Vaccine wars: EU member states double down against Britain

The EU has stepped up its war against AstraZeneca with threats of legal action as national capitals warn against supplying Britain with covid vaccine.

Undeterred by the EU’s humiliating U-turns on Friday, after causing outrage for slapping the UK with a vaccine export ban and closing Ireland’s internal border for the transit of jabs, member states are looking to the courts to keep the fight going against AstraZeneca.


“If there is a problem and that other countries have been favoured – for example the UK over us – then we will defend our interests,” France’s Europe minister, Clement Beaune, said on Sunday.

“Contracts are not moral commitments, they are legal commitments. Penalties or sanctions can be triggered in every contract.”

The French are looking into a range of options, including holding off payments, cancelling follow-up orders and demanding compensation for breach of contract by the Anglo-Swedish pharma giant which produces the Oxford vaccine.

Last week saw the EU quickly escalate threats against both AstraZeneca and the UK after European leaders were told they would receive less than 25% of the doses originally agreed. France is now looking at receiving half of what it was originally pledged.

Beaune said an investigation has been launched into UK deliveries from EU-based pharmaceutical plants.

Germany and Italy are looking to put a similar squeeze on vaccine manufacturers.

Germany’s economy minister, Peter Altmaier said: “If we find out that individual companies are not maintaining their side of the bargain then we’ll have to make a decision on legal measures.”


Altmaier, a close ally of chancellor Angela Merkel, added: “it is in no way acceptable that another country is retrospectively favoured over the EU.”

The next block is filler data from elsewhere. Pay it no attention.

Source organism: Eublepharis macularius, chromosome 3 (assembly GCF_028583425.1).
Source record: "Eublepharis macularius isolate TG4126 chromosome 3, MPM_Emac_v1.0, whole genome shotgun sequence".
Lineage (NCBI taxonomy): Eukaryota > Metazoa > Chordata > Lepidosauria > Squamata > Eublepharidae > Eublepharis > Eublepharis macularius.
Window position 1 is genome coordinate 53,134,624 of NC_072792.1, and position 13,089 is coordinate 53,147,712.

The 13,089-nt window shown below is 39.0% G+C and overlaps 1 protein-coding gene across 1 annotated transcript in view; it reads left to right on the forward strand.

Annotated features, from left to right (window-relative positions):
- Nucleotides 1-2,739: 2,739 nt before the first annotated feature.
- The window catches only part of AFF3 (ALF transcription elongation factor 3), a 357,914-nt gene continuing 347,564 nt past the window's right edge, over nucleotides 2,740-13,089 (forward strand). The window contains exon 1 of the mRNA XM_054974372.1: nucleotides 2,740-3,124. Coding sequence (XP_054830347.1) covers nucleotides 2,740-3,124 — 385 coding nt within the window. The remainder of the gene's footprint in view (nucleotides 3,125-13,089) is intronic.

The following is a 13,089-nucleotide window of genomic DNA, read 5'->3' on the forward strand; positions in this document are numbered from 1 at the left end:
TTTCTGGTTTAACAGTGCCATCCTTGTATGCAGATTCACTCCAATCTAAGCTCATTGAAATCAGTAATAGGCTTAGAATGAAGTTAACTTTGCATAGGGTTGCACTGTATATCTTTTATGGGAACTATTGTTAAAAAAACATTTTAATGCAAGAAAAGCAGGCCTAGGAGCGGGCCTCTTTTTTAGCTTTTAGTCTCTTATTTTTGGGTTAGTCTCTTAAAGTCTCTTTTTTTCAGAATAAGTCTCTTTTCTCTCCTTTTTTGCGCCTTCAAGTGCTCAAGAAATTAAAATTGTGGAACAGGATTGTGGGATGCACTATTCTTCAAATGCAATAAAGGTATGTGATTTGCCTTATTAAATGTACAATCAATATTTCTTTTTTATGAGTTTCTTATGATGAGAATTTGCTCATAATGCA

The EU is expected to build its case around the claim its contract with AstraZeneca includes a binding commitment to supply the bloc with Covid vaccine. AstraZeneca says this is hogwash pointing to “best endeavours” clauses in the contract making it anything but binding.

EU Commission president, Ursula von der Leyen initially denied the mention of the phrase in its deal with AZ, but the redacted version of the contract published by the EU last week to try and bolster its case embarrassingly revealed “best endeavours” was included after all.

The latest move by the EU, orchestrated by leading member states, is an attempt to put a torrid three days which saw the European Commission’s international reputation all but vaporised.

The FT reports Japan, South Korea and Canada have all condemned the EU’s actions in banning exports to certain countries through hastily put together measures that were transparently designed to target the United Kingdom.

It was later revealed that the decision to trigger an article in the Brexit withdrawal agreement imposing a hard border on the island of Ireland was made by von der Leyen in defiance of her advisers. She did not even take the courtesy to warn her own Brexit taskforce, let alone Dublin or London.

The Commission president, who was parachuted into the role in 2019 by Merkel and French president Emmanuel Macron to help steer Franco-German objectives in spite of her reputation for cronyism, later rowed back on the Ireland border error, but it was too late to avoid a vicious backlash from the European press.

Her actions “damaged the credibility of the EU itself,” said Die Welt, in a column entitled Ursula von der Leyen’s unforgettable own goal.

No wonder Germany’s former defence minister, who came under fire for awarding dodgy contracts during her time in office, is facing calls to resign.